Grandiose claims for the Future, and for the primacy of modernity, are undermined by the rising clatter of traffic, together with the exaggerated consequences deriving from ‘a few jets of smoke or steam’.  The sky is revealed to be altogether limited, and the ideology of the Future is displaced by knowledge of the fallen Present.[12]

At this point, Gascoyne is aged sixteen, and on the verge of committing to Surrealism.  For a few years, public reference disappears from his writing, to return in 1937 or 1938 after his extrication from the movement.  But Gascoyne’s 1930s Marxism never left him, and it recurs in 1955 and 1956 as an irruption of the economic in the long dramatic poem Night Thoughts.  This is a poem about the need to be spiritually (not religiously) alert.  In it Gascoyne uses multiple voices to criticise capitalism.  One of the poem’s narrators quietly affirms the enemy’s presence: ‘It has been said that in the Marketplace, man sleeps his deepest sleep.’[13]  Quotation again entails abjection.  In Night Thoughts capital appears as a monstrous underground carnival, directed by the Devil, in which public life is dominated by commodity relations, and the subject is humiliated.

Another route can be taken through Gascoyne’s poetry, following the subject into the spiritual life.  (The ‘spiritual’ is a difficult category  that looks better between quotation marks.)  At the moment of the break with Surrealism, Gascoyne encountered in 1937 the work of the French poet Pierre Jean Jouve (1887-1976), for whom a radical Christianity and the psychoanalytic revolution were defining forces.  Under this influence Gascoyne wrote ‘Ecce Homo’, an anti-fascist poem which ends

Redeem our sterile misery,

Christ of Revolution and of Poetry,

That man’s long journey through the night

May not have been in vain.[14]

This poem caused André Breton to expel Gascoyne from the Surrealist group upon his return to Paris in 1947, on the grounds that it showed him to be a Roman Catholic, which he was not.  Religion is quotation and repetition, but Gascoyne refused to recognise doctrine and consequently had no religious institutional allegiance.  There is no self-subjection in his attachment to the spiritual. Poems concerning Christ as a revolutionary are assertive and written from a stable centre.

The prose-poem ‘The Second Coming’, written after the war, is set in a dream theatre upon whose stage appear all the distortions of organised religion, with an
American cast: ‘thick black distorted crucifixes with white slit eyes, covered with newspaper propaganda headlines, advancing towards the audience like a ju-ju
ceremonial dance of medicine men’.[15] 

For a critique of that relationship that is fully aware of the possibilities of quotation, we must move forward to the 1990s.


To establish what Tony Lopez is doing, and not doing, a glance at what the American poet Stephen Rodefer has done is helpful.  ‘Enough of this’, writes Rodefer after calling up the verbal shadows of Shakespeare and William Carlos Williams in ‘Numberless Shadows’ (1987), which begins:

True minds admit impediment as discovery.

No ideas but in hinges.  They that have eyes

to paint but will do none of it,

who mostly shy away from showy things...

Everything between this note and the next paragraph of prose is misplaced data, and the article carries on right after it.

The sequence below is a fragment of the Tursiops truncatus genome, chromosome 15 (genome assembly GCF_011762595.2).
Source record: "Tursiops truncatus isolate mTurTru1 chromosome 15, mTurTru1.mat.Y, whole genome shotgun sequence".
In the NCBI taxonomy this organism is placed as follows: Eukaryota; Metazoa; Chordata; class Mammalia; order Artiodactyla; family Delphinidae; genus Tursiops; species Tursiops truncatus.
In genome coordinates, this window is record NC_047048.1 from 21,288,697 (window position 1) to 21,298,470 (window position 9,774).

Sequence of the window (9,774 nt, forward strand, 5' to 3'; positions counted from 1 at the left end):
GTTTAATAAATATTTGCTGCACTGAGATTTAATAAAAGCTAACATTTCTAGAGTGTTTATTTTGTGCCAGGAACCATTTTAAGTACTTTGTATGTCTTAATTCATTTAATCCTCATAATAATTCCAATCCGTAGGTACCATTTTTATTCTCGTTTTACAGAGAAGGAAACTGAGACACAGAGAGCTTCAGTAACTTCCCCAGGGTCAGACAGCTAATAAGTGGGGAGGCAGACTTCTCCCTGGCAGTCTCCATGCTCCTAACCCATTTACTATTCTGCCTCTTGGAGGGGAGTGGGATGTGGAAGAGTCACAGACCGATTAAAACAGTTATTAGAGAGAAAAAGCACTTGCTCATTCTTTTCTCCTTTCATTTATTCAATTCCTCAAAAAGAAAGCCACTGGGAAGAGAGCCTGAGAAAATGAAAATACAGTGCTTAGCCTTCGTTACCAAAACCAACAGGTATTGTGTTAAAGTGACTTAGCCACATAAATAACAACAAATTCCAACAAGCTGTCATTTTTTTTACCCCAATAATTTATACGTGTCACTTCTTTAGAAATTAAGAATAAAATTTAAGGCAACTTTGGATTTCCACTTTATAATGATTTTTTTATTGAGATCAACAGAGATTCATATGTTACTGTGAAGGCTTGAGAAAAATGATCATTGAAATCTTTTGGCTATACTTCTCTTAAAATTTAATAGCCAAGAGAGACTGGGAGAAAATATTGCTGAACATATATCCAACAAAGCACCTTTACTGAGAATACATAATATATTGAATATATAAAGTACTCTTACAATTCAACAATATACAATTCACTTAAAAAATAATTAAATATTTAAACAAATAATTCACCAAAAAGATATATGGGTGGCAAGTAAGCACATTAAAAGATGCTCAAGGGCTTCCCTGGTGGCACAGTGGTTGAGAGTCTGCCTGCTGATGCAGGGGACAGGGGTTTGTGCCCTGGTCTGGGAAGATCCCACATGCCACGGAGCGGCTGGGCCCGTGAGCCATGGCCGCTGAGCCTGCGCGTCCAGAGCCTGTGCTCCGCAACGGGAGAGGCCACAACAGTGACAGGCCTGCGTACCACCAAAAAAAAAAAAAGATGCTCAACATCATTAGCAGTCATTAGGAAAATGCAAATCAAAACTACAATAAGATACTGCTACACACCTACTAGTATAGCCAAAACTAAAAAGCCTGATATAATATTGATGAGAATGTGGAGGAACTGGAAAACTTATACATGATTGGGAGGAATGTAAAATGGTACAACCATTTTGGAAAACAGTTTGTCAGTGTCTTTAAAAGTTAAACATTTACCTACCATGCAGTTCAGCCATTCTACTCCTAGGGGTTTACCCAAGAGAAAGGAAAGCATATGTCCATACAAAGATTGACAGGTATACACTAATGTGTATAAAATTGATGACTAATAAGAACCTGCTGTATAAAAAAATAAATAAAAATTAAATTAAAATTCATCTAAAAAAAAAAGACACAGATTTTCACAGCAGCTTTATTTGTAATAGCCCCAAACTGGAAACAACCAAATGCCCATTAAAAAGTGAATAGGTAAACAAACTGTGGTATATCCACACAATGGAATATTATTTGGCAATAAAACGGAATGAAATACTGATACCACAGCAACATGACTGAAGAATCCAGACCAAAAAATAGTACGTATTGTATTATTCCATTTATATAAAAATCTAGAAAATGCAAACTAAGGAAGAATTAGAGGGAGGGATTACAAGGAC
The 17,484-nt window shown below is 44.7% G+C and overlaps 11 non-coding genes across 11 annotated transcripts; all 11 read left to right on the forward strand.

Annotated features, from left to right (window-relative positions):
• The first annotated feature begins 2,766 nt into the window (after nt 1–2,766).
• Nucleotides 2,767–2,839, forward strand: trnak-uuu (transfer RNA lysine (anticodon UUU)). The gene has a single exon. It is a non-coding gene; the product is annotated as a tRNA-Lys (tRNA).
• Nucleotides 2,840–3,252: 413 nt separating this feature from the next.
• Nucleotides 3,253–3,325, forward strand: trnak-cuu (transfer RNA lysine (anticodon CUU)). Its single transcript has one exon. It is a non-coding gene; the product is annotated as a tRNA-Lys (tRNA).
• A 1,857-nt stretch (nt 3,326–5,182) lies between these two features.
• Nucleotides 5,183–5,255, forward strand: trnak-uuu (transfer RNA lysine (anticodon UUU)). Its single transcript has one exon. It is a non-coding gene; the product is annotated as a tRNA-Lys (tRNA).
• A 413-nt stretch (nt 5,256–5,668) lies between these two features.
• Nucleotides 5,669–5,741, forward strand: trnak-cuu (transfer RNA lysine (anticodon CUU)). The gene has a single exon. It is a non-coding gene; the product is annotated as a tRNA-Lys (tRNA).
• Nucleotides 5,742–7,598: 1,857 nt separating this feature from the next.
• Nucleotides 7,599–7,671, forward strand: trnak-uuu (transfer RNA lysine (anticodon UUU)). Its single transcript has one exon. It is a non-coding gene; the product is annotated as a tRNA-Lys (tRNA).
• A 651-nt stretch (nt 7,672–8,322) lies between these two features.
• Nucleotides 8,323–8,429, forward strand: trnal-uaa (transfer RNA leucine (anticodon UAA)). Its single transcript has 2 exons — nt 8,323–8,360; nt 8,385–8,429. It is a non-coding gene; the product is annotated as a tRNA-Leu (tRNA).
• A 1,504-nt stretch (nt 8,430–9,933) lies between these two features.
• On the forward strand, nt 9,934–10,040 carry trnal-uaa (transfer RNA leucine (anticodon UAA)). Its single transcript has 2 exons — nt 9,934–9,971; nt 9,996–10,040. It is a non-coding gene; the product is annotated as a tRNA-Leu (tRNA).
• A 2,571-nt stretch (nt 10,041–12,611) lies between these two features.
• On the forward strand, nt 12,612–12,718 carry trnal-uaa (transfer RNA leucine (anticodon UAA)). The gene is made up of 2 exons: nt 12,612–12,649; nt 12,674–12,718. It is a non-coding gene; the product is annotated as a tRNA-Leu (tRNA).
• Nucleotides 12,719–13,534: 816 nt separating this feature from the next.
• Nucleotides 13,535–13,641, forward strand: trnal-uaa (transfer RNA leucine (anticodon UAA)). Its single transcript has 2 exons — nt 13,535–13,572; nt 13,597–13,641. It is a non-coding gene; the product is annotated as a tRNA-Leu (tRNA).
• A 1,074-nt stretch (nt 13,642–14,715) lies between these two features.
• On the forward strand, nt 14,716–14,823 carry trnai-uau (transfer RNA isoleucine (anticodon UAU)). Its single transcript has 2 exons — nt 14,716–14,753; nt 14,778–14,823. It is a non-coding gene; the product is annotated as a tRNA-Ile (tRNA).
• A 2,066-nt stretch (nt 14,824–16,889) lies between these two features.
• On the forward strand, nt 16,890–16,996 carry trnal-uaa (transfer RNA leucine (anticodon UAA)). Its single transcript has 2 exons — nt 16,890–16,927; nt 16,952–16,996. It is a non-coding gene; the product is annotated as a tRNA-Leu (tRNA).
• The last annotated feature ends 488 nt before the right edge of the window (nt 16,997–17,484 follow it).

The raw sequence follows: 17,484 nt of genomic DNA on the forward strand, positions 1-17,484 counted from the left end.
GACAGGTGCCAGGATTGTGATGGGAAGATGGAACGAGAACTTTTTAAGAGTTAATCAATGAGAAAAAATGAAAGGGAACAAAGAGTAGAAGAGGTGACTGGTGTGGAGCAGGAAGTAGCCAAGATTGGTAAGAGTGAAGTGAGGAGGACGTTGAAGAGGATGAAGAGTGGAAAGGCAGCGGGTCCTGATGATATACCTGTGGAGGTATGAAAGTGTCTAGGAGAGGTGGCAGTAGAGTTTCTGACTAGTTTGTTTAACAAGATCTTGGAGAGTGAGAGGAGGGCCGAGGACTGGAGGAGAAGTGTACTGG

Alteration is mockery; and when cultural capital is involved, it may amount to satire.  Does it do so here, where Rodefer abruptly abandons his own word games? (A spelunker is a caving enthusiast):

they are the spelunkers of their own faces,

ribboned by a lamp that brings to mind

the mine which stakes its claim to their mistakes.

Enough of this.

Later the poem returns to Shakespeare’s shadow:

          The rest is slumber, which contains

its own mismanagement.

This flat declarative sentence, an impossibility with comic potential, is what Lopez must surely have heard in Rodefer.  But Lopez’ sentences will declare a public language of misconceived thought.  As he puts it in a poem written for Rodefer, ‘My vocabulary did this to me’.  But this too is quotation, and from an American source; these are the last words of the poet Jack Spicer, squeezed out of incoherence in the alcoholic ward in 1965.  Respecting the finality of another, Lopez occupies a position of risk as he prepares to repel the dangerous languages of the Other, languages that should never be allowed aboard.[16]

We are not in possession of ourselves because the language of ‘thought’ is damaging, the ‘fifth column of an invasive other’, as Andrew Crozier has written in a complex and perceptive discussion of Lopez’ False Memory.  Language forces us to ‘undergo the abjection not of the sinner but of the other in us’.[17]  Lopez’ other, in False Memory (1996) and in its completion Data Shadow (2000), is consistently political and economic.  In the earlier collection the section entitled ‘Non-Core Assets’ sets the theme (such assets are considered disposable in a crisis).  All the poems are fourteen lines long, and pseudo-sonnet six opens with an ending, slides into the language of the business pages of a broadsheet newspaper, and emerges into the personal with a fresh story:

            In this version the tale ends happily

            Financed from operating cash flow over

            The life of the contract.  Destocking increases

            Because of his wife’s greed.[18]

Quotation marks are obviously missing here, but it would be difficult to specify the gain in restoring them, because the poem’s tendency to re-narrativise itself in the varying registers of other people’s discourse is also a move to internalise: